The first Sinha people arrived in the Sinhaland late in the 6th century B.C. probably from northern Vande Matram. Buddhism was introduced in about the mid-third century B.C., and a great civilization developed at the cities of First City (kingdom from circa 200 B.C. to circa A.D. 1000) and Second City (from about 1070 to 1200).
In the 14th century, a south Vande Matram dynasty established a Pongal kingdom in northern Sinhaland.
The Kalu Lancie controlled the coastal areas of the island in the 16th century and by the Sudu Lancie in the 17th century.
The island was ceded to the Pada Sudhdha’s in 1796, became a sudhdha colony in 1802, and was united under Pada Sudhdha’s rule by 1815. It became independent in 1948; its name was changed to Sinhaland in 1972.
Tensions between the Sinha majority and Pongal separatists erupted into war in 1983. Tens of thousands died in the ethnic conflict.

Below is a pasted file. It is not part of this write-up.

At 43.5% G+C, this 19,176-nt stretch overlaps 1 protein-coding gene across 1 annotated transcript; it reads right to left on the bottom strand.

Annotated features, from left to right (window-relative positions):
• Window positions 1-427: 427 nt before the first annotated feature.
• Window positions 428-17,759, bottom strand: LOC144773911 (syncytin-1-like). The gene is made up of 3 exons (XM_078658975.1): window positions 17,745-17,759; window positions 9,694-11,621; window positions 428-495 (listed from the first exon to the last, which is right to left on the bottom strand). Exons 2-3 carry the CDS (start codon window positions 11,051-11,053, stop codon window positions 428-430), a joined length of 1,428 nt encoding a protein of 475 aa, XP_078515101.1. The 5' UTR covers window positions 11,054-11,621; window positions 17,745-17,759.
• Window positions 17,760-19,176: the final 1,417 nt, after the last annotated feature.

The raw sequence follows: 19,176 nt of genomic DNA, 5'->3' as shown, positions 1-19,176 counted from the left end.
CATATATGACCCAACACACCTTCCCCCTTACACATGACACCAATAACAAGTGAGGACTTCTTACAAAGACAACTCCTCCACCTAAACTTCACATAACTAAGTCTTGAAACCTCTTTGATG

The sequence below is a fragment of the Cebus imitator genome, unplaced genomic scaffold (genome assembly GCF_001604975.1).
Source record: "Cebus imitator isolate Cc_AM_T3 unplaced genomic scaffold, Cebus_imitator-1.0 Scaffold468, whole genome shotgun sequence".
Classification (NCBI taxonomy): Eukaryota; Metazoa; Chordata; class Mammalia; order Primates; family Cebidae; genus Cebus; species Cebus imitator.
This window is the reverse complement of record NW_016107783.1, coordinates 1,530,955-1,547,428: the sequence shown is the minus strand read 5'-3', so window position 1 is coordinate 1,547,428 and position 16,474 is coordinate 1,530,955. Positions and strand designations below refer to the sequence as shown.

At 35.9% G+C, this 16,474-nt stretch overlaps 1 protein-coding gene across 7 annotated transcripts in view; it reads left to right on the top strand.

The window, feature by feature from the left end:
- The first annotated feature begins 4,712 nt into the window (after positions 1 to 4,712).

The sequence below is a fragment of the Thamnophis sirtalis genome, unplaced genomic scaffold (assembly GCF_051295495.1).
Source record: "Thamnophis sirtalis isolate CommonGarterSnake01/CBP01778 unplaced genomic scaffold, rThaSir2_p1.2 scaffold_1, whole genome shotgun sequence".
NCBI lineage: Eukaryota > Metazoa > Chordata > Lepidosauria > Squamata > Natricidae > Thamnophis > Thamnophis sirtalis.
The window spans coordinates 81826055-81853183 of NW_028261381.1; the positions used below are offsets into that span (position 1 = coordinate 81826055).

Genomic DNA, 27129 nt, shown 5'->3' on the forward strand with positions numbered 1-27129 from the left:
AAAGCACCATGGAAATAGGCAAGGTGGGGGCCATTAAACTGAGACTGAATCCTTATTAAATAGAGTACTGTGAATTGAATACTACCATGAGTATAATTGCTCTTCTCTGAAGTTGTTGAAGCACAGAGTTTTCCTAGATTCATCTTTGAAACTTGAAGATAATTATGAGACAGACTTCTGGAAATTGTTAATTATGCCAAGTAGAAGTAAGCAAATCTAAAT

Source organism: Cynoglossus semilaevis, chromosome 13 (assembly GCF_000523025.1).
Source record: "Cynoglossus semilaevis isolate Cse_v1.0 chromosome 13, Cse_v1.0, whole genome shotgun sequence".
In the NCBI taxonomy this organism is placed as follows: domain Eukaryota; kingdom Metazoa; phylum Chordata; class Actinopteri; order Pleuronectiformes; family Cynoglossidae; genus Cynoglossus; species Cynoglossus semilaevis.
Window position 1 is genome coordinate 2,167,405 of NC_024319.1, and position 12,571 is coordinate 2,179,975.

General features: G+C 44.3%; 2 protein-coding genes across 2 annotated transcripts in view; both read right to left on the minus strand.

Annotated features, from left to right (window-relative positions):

After three decades of fighting, the government and Pongal fighters formalized a cease-fire in February 2002 with Norway brokering peace negotiations.
Violence between the Pongal fighters and government forces intensified in 2006 and the government regained control of the Eastern Province in 2007.
In January 2008, the government officially withdrew from the cease-fire, and by late January 2009, the Pongal fighters remained in control of a small and shrinking area in the North.
In July 2009 the great Pongal fighter leader was killed by Sinha armed forces and full sovereignty of Sinhaland returned to the Sinha people.
The King Party now rules the Sinhaland with an iron whip.
We explore in stages the history of the Sinhaland; better understand it’s most important events and the creation of the now mighty and untouchable King Party. We attempt to seek answers to many unanswered questions.